Antagonism of T-type calcium channels inhibits high-fat diet-induced weight gain in mice

Victor N. Uebele, Anthony L. Gotter, Cindy E. Nuss, Richard L. Kraus, Scott M. Doran, Susan L. Garson, Duane R. Reiss, Yuxing Li, James C. Barrow, Thomas S. Reger, Zhi Qiang Yang, Jeanine E. Ballard, Cuyue Tang, Joseph M. Metzger, Sheng Ping Wang, Kenneth S. Koblan, John J. Renger

Research output: Contribution to journalArticlepeer-review

59 Scopus citations


The epidemics of obesity and metabolic disorders have well-recognized health and economic burdens. Pharmacologic treatments for these diseases remain unsatisfactory with respect to both efficacy and side-effect profiles. Here, we have identified a potential central role for T-type calcium channels in regulating body weight maintenance and sleep. Previously, it was shown that mice lacking CaV3.1 T-type calcium channels have altered sleep/wake activity. We found that these mice were also resistant to high-fat diet-induced weight gain, without changes in food intake or sensitivity to high-fat diet-induced disruptions of diurnal rhythm. Administration of a potent and selective antagonist of T-type calcium channels, TTA-A2, to normal-weight animals prior to the inactive phase acutely increased sleep, decreased body core temperature, and prevented high-fat diet-induced weight gain. Administration of TTA-A2 to obese rodents reduced body weight and fat mass while concurrently increasing lean muscle mass. These effects likely result from better alignment of diurnal feeding patterns with daily changes in circadian physiology and potentially an increased metabolic rate during the active phase. Together, these studies reveal what we believe to be a previously unknown role for T-type calcium channels in the regulation of sleep and weight maintenance and suggest the potential for a novel therapeutic approach to treating obesity.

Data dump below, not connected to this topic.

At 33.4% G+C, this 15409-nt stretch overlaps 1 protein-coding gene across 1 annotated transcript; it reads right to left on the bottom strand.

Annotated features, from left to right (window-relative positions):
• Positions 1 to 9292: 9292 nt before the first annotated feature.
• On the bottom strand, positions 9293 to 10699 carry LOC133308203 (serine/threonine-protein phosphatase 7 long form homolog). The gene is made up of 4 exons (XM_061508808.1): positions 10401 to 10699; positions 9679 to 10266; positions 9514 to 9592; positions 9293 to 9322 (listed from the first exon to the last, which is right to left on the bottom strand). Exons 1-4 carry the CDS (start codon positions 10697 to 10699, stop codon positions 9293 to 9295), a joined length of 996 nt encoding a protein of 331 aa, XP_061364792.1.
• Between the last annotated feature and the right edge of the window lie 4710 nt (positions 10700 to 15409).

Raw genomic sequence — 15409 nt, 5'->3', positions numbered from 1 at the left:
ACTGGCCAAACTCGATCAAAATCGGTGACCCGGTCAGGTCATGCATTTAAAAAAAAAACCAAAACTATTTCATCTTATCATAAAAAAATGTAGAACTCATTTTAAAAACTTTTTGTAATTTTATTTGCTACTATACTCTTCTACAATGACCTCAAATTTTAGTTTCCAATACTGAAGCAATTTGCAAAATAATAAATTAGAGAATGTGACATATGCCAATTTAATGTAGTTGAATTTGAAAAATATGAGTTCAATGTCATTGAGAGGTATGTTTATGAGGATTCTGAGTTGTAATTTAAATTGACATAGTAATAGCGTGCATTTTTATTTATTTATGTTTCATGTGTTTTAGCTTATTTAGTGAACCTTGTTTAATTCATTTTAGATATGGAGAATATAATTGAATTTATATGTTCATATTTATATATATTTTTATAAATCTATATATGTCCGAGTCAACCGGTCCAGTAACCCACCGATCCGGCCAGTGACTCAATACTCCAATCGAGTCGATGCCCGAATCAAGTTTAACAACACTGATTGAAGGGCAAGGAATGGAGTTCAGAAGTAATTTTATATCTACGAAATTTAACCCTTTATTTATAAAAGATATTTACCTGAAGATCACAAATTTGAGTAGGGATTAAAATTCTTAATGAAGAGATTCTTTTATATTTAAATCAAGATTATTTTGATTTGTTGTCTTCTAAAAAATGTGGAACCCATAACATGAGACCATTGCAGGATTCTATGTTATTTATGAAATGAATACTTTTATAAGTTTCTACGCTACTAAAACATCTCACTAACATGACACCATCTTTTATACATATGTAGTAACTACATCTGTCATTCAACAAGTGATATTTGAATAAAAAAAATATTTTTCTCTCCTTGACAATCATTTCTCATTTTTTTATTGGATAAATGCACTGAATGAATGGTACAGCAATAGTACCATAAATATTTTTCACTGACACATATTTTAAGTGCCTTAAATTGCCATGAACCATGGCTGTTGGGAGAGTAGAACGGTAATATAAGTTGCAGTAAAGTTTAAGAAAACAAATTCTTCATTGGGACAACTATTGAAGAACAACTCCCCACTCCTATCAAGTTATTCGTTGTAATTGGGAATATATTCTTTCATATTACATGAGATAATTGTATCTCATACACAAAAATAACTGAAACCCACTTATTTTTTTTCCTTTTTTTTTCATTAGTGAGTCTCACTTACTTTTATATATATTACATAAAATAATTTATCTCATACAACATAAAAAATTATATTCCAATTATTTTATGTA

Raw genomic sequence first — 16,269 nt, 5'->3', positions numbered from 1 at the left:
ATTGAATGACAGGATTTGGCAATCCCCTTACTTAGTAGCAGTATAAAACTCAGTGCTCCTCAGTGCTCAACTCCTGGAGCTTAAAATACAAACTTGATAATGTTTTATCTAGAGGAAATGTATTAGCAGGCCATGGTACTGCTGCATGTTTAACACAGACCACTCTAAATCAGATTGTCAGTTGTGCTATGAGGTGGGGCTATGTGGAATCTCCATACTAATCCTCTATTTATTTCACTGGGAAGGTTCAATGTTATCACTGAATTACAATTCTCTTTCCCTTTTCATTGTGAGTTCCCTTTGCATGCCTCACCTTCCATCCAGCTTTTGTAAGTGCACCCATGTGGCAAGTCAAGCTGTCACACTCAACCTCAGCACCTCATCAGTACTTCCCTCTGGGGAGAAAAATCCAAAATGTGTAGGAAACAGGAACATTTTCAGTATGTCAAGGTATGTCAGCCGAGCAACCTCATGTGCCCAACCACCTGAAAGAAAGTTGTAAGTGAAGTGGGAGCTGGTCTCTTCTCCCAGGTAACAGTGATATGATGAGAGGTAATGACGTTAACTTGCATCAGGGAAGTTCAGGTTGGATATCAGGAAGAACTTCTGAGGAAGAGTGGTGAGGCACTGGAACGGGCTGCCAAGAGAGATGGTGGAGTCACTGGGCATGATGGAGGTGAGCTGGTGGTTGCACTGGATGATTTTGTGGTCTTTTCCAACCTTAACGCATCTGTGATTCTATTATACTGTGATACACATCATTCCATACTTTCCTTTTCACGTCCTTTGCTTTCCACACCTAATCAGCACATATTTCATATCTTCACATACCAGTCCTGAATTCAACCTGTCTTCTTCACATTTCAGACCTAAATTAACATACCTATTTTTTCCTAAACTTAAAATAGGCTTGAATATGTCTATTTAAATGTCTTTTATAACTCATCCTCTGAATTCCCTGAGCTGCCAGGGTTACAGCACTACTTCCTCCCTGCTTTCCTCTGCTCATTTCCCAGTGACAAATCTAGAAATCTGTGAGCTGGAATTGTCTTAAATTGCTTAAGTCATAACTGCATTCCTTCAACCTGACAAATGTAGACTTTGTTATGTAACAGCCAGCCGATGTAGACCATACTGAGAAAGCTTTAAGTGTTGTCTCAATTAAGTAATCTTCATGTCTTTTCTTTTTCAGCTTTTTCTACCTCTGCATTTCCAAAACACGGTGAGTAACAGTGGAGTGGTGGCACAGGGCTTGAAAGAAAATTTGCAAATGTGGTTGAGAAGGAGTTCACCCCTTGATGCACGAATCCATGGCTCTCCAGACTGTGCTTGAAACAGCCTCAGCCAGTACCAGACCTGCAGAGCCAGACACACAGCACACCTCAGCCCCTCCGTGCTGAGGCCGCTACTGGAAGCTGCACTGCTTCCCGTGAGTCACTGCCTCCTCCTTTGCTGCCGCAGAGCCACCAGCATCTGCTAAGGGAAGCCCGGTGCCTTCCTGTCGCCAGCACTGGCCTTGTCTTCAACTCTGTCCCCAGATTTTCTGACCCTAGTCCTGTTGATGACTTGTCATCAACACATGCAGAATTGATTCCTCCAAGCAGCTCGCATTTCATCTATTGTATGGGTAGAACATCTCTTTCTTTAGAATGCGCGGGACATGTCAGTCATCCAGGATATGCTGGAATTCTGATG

Original languageEnglish (US)
Pages (from-to)1659-1667
Number of pages9
JournalJournal of Clinical Investigation
Issue number6
StatePublished - Jun 1 2009
Externally publishedYes

ASJC Scopus subject areas

  • General Medicine


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